Film Review: The Windmill

Image from the horror film “THE WINDMILL” an XLrator Media release. Photo courtesy of XLrator Media.

Image from the horror film “THE WINDMILL” an XLrator Media release. Photo courtesy of XLrator Media.

The Windmill is a slasher film and a spooky supernatural tale in the tradition of “The Legend of Sleepy Hollow” and countless campfire tales. The film is very good and certain to please a wide variety of horror fans. It’s gruesome and gory, yet restrained when it benefits the eerie atmosphere. The acting is top shelf too, featuring the always expert Noah Taylor (“Game of Thrones”, Charlie and the Chocolate Factory) as the troubled doctor Nicholas and Charlotte Beaumont (“Broadchurch”, Jupiter Ascending) in the lead role of Jennifer. Jennifer is an Australian fugitive on the run in Amsterdam. She ends up with Nicholas and a diverse cast of characters on a tour bus in the back country of Holland. When their bus breaks down near a dilapidated ancient windmill, all hell breaks loose and the passengers begin to disappear one by one as is the tradition of any good slasher film.

(L-R) Bart Klever as Abe, Fiona Hampton as Ruby, Adam Thomas Wright as Curt, Patrick Baladi as Douglas, Charlotte Beaumont as Jennifer, and Noah Taylor as Nicholas in the horror film “THE WINDMILL” an XLrator Media release. Photo courtesy of XLrator Media.

(L-R) Bart Klever as Abe, Fiona Hampton as Ruby, Adam Thomas Wright as Curt, Patrick Baladi as Douglas, Charlotte Beaumont as Jennifer, and Noah Taylor as Nicholas in the horror film “THE WINDMILL” an XLrator Media release. Photo courtesy of XLrator Media.

What sets The Windmill apart from most slashers is the care taken in creating atmosphere. Who knew Holland’s countryside could be so ghostly and weird? The surroundings are evocative of sets from classic monster movies, but with enough grimy realism to make them worthy of being inhabited by modern characters. The story is given some additional depth by implementing the classic Serling-esque trope of anti-heroes as acceptable targets for supernatural punishment/redemption. Our protagonists all have checkered pasts that ultimately led them to the windmill. This trope can… Continue reading

Five Best Horror Flicks Featuring Games

Video games and movies have always had a bit of a tenuous relationship—video games and horror movies even more so. While they’ve definitely been done with varying degrees of success, there are plenty of horror flicks that have either based their plots or their kills around a variety of games. Here are five horror movies that have called it “game over” for their characters.


ExistenZ

Somehow David Cronenberg was able to take his trademark body horror and apply it to the video game world. In ExistenZ, Jennifer Jason Leigh is a VR game designer that creates games for grotesque bio-organic consoles known as “game pods.” She goes on the lam with a security guard (Jude Law) as they try to escape the assassins of a rival company in a world where you can never quite tell what’s real. Equal parts Videodrome and Mulholland Drive, ExistenZ is definitely one of the weirder entries in Cronenberg’s filmography, but it remains an overlooked classic of modern technological horror that has been called “a game culture masterpiece.”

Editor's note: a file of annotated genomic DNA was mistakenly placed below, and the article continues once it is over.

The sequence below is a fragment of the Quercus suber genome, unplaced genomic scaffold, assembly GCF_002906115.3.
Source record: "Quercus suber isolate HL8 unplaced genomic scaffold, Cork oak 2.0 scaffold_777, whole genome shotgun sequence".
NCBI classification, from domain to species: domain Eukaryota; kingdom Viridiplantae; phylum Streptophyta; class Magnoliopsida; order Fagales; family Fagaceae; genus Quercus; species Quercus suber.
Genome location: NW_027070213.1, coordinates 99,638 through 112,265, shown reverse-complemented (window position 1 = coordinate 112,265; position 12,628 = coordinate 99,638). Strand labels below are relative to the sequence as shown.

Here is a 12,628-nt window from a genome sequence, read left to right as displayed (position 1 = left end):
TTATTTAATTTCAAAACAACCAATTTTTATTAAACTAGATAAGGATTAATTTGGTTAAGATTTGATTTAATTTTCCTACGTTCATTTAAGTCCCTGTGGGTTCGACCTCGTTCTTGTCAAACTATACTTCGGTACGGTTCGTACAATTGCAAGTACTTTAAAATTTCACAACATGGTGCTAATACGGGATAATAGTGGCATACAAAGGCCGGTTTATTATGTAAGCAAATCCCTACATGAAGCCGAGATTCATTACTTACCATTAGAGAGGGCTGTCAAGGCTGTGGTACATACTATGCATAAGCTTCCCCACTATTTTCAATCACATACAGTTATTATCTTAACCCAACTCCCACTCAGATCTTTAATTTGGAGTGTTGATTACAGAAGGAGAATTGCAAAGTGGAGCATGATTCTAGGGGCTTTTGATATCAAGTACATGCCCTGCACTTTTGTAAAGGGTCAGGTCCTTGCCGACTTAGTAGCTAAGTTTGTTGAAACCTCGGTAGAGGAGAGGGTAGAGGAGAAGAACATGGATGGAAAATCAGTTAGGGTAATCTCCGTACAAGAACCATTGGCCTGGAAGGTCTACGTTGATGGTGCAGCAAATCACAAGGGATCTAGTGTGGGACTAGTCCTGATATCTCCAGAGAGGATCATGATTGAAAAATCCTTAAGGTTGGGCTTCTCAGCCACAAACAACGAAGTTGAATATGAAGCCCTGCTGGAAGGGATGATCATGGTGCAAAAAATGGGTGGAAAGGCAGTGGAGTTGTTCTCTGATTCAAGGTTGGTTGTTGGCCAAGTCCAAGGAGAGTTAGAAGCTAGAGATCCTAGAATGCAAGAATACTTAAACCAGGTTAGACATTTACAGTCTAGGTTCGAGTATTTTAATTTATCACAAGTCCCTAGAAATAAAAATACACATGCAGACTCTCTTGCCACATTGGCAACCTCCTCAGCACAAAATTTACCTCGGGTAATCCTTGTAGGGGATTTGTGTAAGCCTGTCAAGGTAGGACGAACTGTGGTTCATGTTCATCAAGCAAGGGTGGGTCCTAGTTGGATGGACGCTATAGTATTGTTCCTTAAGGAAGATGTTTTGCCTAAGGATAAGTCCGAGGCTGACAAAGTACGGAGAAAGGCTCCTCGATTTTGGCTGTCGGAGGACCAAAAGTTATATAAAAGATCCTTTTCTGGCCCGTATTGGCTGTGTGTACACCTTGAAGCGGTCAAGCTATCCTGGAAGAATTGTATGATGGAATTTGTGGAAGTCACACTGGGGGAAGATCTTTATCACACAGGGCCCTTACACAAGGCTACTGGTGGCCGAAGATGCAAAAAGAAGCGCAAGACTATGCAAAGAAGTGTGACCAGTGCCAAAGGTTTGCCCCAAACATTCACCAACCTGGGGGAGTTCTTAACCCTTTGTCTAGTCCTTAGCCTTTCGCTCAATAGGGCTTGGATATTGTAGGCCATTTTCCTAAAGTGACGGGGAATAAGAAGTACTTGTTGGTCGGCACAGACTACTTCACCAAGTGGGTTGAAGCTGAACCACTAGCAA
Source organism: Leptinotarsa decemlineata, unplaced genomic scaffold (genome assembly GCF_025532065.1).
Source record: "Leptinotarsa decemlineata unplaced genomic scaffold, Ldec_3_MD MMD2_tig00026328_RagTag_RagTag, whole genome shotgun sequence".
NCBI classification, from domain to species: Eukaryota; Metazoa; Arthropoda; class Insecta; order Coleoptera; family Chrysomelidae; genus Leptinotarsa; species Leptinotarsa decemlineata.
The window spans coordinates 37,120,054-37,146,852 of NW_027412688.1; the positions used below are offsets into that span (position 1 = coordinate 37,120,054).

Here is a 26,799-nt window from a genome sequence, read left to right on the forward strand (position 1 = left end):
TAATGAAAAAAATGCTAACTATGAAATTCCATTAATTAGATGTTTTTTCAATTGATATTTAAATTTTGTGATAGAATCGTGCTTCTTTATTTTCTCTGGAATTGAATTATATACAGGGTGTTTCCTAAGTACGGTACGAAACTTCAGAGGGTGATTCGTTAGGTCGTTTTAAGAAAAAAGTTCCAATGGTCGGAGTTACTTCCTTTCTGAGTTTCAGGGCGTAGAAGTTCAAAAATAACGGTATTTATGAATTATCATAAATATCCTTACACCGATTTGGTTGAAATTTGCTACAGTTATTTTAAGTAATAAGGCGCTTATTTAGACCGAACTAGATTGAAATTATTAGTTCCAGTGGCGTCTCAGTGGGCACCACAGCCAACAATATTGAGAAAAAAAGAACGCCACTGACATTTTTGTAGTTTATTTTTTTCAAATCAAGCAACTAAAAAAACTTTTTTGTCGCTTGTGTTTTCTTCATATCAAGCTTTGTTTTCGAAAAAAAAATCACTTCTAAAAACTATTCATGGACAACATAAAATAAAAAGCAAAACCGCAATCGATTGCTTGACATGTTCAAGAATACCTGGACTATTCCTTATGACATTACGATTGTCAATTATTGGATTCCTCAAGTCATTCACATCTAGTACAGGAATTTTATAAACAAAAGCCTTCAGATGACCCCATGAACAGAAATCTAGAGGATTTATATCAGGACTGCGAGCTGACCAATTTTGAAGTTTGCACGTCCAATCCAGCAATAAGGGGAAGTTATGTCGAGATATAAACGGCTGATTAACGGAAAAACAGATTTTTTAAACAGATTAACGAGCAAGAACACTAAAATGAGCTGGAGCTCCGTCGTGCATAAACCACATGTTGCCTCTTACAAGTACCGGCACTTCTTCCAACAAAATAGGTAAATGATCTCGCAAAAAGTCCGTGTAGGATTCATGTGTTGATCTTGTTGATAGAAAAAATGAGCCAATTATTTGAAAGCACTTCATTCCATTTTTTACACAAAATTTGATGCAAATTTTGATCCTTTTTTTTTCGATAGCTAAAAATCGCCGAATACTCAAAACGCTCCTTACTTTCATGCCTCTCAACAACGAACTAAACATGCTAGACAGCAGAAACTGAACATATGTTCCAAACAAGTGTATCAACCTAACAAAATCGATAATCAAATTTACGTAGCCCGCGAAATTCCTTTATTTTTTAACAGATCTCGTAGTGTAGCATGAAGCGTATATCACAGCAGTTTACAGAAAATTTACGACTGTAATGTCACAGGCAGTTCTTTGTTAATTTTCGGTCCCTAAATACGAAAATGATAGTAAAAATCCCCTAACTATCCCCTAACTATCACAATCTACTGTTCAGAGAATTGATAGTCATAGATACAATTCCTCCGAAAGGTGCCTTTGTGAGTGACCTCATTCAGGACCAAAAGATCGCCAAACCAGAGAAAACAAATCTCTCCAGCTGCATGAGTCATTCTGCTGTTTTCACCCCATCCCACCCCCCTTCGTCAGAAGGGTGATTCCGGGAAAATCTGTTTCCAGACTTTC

Wishmaster 2

Wishmaster 2 is an almost impressively bad straight-to-video sequel for the 1997 film Wishmaster. The plot doesn’t make any sense and the acting is positively terrible, but we’d be lying if we said that it didn’t include some innovative kill scenes. While the movie doesn’t actively revolve around games, it uses a casino to great effect as the evil Djinn sets up shop collecting souls by granting the wishes of casino patrons in horrifyingly misconstrued ways. Among these is a hilarious CG roulette wheel that sprouts blades and becomes a spinning wheel of death. There are also slot machines that deliver their payouts through the bodies of their players. The use of a real-life casino is a novel and unique setting,… Continue reading

Surveillance and Privacy Horrors in 13 Cameras

13-cameras-poster

Your home is meant to be a safe haven, protecting you from the dangers of the outside world. However, with today’s technology, home invaders can easily find ways to break in without actually breaking in. The 2015 film, 13 Cameras, shows us how the horrors of a home invasion can be made real through simple video surveillance.

 

In 13 Cameras, a creepy and sweaty landlord, Gerald, played by Neville Archambault, fixes up a starter home and installs tiny hidden cameras around the house, from the shower to the bedroom and even inside the toilet bowl. He rents this house out to a newlywed and young couple, Ryan and Claire (P.J. McCabe and Brianne Moncrief, respectively) and parents-to-be. Gerald constantly watches and gawks at the couple through his television screens as they go about their daily lives, and we experience the creeping horror of 24/7 video surveillance as it invades the spaces we consider to be most private.

 

There have actually been multiple real-life accounts of non-consenting video surveillance, of course. In August of 2015, a couple in Toronto found themselves victims to this very crime. While watching Netflix, their webcam was hacked and they were sent intimate pictures of themselves in the following days. Any wireless device can easily and unknowingly be hacked and used against you. However, 13 Cameras offers a new perspective on a different threat. Although not exactly common, landlords spying on tenants can be a real and plausible threat – something that can even happen to you.

 

Writer and director, Victor Zarcoff, does a great job of displaying the right amount of found footage, making sure not to overuse this format throughout the film. The film succeeds in this format, avoiding full Paranormal Activity style and opting for a… Continue reading